If anything, the election of Obama in 2008 now seems to have been a mere liberal blip against the conservative tide, one brought about not by a resurgence of liberalism (as Obama et al. initially interpreted it), but by a charismatic candidate, a battered economy, a deeply unpopular war in Iraq and an equally unpopular sitting president. Though Sandbrook presents no evidence of the right's surge after 1981, the years since then mostly add emphasis to his argument: the presidencies of the two Bushes and the intervening one of Bill Clinton, rescued from near-disaster by his willingness - vilified among liberal Democrats - to cut deals with Newt Gingrich; the rise of the tea party; and the resurgence of the GOP in last fall's midterm elections.
Sandbrook writes that populism was reawakened in the 1970s "partly as a reaction to Vietnam and Watergate, partly as a result of the growth of individualism, the decline of institutions, and the conflict between liberalism and tradition," with the result being "the most powerful political and cultural force in the nation," a new variation on the populist theme "deeply rooted in American history." He is quick to acknowledge that this "reactionary populism" - a term coined by Ronald Formisano in "Boston Against Busing: Race, Class and Ethnicity in the 1960s and 1970s" (2004) - must be seen in the context of earlier, comparatively liberal manifestations of populism, but it differs as "an inchoate attempt by blue-collar Americans to regain control over their own lives and to punish the affluent progressives they blamed for their alienation."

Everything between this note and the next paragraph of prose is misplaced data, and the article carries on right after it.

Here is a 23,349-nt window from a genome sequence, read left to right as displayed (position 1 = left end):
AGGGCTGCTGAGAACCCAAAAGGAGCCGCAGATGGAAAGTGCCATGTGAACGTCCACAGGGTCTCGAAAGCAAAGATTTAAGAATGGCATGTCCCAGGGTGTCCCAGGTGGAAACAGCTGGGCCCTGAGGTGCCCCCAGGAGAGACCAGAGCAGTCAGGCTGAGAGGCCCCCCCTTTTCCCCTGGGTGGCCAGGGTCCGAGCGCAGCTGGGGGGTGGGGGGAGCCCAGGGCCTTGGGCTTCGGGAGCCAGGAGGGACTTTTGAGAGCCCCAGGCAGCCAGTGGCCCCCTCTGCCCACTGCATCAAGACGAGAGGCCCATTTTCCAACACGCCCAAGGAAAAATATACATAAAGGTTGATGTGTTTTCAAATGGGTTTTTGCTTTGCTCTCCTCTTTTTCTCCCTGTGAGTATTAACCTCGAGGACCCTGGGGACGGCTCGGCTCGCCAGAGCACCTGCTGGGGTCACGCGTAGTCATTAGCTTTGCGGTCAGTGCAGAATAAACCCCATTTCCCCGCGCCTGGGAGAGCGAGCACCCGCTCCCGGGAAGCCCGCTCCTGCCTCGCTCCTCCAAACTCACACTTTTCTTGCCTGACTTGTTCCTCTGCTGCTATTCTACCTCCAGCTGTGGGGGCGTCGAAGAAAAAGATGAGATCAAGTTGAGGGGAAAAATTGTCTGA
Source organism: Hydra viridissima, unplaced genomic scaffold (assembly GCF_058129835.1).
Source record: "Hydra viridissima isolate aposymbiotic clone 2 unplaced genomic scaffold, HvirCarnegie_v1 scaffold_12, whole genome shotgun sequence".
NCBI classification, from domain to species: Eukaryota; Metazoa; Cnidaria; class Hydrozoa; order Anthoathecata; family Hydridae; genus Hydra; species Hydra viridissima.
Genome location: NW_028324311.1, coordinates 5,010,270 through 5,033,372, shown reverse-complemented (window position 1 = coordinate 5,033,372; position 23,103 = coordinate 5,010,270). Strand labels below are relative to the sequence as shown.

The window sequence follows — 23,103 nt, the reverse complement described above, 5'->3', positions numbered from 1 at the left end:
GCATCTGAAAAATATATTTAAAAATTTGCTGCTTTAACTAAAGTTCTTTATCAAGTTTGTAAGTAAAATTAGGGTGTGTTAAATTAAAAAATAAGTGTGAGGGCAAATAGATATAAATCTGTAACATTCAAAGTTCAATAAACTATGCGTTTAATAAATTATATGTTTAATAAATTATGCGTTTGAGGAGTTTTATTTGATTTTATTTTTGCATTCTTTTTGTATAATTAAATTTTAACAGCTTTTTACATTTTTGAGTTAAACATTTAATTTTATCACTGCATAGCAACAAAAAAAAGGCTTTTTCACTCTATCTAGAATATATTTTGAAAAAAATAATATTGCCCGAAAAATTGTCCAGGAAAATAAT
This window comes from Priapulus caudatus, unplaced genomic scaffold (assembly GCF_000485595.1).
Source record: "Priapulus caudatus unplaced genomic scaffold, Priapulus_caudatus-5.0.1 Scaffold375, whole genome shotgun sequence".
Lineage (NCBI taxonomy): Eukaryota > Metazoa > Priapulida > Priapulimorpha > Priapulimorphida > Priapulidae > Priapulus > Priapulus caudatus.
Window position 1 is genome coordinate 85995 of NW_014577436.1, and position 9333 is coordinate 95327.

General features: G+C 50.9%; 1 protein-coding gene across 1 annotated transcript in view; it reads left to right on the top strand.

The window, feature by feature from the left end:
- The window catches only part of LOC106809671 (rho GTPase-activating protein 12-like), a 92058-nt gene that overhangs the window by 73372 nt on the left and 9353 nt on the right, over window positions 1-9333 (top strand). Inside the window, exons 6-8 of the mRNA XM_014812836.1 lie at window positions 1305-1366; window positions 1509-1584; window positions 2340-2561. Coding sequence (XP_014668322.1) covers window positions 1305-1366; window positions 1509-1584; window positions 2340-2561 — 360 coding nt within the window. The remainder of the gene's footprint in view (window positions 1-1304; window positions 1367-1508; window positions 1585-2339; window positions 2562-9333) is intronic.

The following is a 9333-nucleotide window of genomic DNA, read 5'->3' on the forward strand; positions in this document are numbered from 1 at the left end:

Arising out of the Boston busing crisis of the 1970s, this deep well of resentment "was to play a central role in the conservative politics of the future, discrediting the ambitions of big-government liberalism and inculcating a powerful sense of injustice among ordinary working-class Americans." In time this spread into the middle class - see the tea party - largely because of other influences and grievances that emerged during the 1970s. Central among these was the tax rebellion ignited by the approval in 1978 of California's Proposition 13, the referendum that drastically reduced the state's property taxes and thus the revenue that underwrote its many liberal initiatives.